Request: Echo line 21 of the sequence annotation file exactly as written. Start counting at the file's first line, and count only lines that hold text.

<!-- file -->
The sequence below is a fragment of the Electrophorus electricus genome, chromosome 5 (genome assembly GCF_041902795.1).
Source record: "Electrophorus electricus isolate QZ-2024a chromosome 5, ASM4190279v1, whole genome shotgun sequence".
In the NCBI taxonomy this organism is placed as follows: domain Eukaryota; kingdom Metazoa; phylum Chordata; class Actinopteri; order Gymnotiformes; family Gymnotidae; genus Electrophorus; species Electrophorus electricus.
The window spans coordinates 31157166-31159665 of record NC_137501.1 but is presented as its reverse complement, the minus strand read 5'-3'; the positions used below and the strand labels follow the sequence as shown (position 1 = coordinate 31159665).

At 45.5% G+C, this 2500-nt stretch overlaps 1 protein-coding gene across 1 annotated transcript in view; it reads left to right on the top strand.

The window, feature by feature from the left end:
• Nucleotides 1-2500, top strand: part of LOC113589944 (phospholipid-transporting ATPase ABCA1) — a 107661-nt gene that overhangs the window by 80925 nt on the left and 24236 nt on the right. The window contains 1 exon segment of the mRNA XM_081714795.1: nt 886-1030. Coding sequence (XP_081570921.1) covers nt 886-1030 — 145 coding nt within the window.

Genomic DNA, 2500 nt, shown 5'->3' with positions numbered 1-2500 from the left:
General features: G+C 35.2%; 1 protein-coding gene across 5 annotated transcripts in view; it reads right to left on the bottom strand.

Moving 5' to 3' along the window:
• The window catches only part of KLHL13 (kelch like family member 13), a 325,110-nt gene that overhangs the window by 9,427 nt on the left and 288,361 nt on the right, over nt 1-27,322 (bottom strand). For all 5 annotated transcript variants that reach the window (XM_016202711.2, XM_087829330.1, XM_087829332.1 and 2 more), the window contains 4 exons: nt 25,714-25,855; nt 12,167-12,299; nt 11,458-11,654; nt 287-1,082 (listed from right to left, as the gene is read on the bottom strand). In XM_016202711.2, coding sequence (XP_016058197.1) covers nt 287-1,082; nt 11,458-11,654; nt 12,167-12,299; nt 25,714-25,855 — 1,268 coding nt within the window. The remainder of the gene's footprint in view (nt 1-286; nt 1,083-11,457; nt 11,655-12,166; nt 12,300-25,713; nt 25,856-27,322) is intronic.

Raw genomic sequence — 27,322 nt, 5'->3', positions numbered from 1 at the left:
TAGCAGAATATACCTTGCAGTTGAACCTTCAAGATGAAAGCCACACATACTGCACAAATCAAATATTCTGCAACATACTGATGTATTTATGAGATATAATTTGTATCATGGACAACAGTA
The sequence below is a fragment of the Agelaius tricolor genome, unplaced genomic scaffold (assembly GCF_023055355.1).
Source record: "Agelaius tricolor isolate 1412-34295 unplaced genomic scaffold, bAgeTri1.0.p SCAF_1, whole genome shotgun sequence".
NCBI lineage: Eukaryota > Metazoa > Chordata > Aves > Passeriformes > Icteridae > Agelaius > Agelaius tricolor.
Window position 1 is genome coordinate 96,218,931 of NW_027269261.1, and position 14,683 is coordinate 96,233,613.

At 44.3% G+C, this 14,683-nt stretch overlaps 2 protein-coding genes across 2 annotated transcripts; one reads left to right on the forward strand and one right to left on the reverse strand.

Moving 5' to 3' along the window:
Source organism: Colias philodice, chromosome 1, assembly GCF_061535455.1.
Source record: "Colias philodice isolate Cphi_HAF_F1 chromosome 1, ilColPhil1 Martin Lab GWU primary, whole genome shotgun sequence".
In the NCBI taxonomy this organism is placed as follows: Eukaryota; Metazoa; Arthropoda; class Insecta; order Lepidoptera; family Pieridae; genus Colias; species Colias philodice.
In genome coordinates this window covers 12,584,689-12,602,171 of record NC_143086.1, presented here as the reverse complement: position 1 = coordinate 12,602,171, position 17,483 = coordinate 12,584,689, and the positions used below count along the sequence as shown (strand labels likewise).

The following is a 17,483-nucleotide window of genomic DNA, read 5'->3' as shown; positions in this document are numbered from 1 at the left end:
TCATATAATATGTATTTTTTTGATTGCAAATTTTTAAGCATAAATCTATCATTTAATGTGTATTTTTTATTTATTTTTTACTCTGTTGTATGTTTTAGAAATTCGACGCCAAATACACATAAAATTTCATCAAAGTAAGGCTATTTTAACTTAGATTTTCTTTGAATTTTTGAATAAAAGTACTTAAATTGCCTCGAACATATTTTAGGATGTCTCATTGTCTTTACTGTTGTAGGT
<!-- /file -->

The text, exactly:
Source record: "Colias philodice isolate Cphi_HAF_F1 chromosome 1, ilColPhil1 Martin Lab GWU primary, whole genome shotgun sequence".